c) Probably shouldn't sit on a jury

d) Often confuses fact for fiction

At least, that's the general views expressed by the NSF (The group didn't mention ATS specifically, I was just inferring that from the paper).


[edit on 31-8-2006 by behindthescenes]

I think your in the wrong place. I don't think this site has anyone who believes or has an active interest in the paranormal, UFOs, cryptozoology, fringe science, etc.:

Its a broad statement ( i know there are some of you who are real and true to yourselves.) And I know not I can't Group EVERYBODY together.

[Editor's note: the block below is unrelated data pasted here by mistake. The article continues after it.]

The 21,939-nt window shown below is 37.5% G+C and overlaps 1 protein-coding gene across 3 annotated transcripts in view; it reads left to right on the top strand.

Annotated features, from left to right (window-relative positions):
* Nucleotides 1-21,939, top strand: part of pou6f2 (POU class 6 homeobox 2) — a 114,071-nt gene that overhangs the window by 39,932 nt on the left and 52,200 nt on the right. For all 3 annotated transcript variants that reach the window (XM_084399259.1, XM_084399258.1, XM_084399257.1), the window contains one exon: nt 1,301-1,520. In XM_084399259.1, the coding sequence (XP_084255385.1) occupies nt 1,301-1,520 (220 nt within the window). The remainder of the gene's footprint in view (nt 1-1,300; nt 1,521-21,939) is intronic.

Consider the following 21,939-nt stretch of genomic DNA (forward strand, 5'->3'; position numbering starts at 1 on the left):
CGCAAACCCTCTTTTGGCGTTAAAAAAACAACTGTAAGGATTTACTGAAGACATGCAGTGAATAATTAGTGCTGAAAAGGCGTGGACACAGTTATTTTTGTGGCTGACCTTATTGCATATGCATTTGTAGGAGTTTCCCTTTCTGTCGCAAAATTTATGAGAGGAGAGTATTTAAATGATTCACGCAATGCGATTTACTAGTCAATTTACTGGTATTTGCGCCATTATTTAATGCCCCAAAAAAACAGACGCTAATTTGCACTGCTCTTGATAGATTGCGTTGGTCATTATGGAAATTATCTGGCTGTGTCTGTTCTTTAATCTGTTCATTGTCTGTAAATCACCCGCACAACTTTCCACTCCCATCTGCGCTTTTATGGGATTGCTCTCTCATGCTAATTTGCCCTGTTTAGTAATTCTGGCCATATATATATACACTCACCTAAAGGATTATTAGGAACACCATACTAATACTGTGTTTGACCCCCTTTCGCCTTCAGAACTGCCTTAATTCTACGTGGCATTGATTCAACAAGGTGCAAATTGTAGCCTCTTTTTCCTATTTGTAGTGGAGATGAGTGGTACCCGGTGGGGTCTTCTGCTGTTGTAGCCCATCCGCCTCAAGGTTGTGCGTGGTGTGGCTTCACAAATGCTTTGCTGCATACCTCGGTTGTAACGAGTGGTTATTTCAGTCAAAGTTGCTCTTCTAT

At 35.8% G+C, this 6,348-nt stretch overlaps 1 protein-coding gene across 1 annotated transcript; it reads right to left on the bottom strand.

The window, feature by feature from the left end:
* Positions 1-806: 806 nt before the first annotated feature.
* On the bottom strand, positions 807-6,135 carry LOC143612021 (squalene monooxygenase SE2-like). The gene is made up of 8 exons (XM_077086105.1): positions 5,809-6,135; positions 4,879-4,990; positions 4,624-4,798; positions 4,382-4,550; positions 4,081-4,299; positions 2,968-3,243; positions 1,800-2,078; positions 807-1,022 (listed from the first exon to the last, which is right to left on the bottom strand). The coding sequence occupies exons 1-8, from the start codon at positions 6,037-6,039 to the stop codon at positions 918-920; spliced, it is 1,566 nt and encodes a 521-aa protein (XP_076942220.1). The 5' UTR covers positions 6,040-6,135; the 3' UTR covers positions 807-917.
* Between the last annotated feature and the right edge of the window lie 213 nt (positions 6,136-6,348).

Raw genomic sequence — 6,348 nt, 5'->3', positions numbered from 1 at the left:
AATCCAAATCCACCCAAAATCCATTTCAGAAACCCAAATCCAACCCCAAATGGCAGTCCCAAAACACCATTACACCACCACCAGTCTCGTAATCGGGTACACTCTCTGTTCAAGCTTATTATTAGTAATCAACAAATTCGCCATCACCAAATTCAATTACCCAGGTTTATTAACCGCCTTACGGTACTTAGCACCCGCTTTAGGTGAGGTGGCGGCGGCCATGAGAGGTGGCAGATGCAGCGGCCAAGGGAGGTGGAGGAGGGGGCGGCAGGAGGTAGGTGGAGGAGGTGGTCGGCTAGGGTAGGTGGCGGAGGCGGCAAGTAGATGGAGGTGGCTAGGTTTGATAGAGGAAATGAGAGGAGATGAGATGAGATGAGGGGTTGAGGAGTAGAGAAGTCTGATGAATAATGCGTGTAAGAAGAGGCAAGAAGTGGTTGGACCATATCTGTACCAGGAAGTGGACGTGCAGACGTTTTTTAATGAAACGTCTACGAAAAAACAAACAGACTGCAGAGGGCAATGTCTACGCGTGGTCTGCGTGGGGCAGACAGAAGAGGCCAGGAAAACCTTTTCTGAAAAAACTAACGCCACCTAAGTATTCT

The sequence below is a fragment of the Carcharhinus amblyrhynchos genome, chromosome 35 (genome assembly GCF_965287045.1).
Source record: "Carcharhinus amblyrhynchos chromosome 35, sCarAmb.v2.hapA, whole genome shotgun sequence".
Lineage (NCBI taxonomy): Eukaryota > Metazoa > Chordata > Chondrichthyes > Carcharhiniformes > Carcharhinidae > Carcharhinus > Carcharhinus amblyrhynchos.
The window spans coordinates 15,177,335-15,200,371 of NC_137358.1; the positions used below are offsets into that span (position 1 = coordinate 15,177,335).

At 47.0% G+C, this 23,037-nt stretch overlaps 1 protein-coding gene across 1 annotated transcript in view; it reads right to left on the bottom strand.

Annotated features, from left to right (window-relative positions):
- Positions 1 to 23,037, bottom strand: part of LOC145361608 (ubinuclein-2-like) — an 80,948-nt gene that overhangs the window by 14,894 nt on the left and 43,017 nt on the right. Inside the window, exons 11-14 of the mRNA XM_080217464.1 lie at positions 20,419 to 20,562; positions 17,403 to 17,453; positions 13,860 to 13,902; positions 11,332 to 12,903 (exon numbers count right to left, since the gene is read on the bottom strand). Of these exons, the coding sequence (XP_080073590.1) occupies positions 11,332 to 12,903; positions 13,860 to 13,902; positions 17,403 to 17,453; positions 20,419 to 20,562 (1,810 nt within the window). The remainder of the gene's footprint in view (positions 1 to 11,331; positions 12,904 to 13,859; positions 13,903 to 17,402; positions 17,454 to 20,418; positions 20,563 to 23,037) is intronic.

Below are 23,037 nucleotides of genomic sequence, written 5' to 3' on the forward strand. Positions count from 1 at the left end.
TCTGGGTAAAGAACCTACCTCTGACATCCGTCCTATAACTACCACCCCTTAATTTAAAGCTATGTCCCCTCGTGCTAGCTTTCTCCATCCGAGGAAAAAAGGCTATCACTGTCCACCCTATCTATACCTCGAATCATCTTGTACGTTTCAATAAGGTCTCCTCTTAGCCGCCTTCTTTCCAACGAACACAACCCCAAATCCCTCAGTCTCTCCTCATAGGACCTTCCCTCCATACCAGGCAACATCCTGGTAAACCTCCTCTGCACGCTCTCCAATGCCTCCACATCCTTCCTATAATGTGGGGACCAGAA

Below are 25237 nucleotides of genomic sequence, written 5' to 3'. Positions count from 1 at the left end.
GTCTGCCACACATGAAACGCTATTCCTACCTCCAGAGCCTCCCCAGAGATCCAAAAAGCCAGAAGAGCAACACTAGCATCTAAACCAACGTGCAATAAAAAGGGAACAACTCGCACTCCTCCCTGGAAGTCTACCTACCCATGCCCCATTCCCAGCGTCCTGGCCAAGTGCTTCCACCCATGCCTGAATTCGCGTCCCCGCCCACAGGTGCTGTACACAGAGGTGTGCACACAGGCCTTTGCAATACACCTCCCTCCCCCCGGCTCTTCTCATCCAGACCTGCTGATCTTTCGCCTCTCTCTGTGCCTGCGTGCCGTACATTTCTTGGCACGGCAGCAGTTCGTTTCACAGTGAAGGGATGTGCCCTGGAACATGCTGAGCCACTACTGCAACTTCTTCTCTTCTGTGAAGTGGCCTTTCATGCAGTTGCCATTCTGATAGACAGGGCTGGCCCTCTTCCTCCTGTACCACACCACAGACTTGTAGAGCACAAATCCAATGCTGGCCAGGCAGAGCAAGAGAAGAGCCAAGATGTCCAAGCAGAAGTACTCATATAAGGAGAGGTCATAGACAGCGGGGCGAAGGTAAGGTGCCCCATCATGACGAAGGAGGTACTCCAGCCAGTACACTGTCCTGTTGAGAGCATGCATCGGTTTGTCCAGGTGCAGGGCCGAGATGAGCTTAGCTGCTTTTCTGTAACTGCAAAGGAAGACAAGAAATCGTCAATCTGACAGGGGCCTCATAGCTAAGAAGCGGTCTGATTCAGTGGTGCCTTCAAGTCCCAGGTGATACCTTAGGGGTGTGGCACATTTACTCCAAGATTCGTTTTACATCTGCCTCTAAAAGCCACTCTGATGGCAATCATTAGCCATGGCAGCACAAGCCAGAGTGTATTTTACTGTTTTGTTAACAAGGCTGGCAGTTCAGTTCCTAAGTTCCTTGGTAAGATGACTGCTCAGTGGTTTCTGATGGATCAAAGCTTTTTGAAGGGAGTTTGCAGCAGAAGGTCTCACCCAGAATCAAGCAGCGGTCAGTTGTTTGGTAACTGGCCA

posted on Sep, 2 2006 @ 08:01 PM
Does this evaluation apply to Biblical literalists?

posted on Sep, 3 2006 @ 03:30 PM

Originally posted by Matyas
Does this evaluation apply to Biblical literalists?

Notably, the words "religion", "Christian", "Bible", "Creationist" and "God" do not appear in the article. I posit that these were left out to keep the present administration's core constituency from getting upset over this article. It is the NSF, after all, the government's mouthpiece in the realm of science.

The article also cites James Randi. i'm just saying.

posted on Sep, 3 2006 @ 03:48 PM
you know i kind of have to agree with them.... i mean i feel it's natural, healthy and only human to have a facination with the macabre...or suprstitious "unproven" things....but i think i agree with what they are saying that if u take it seriously u might be looney.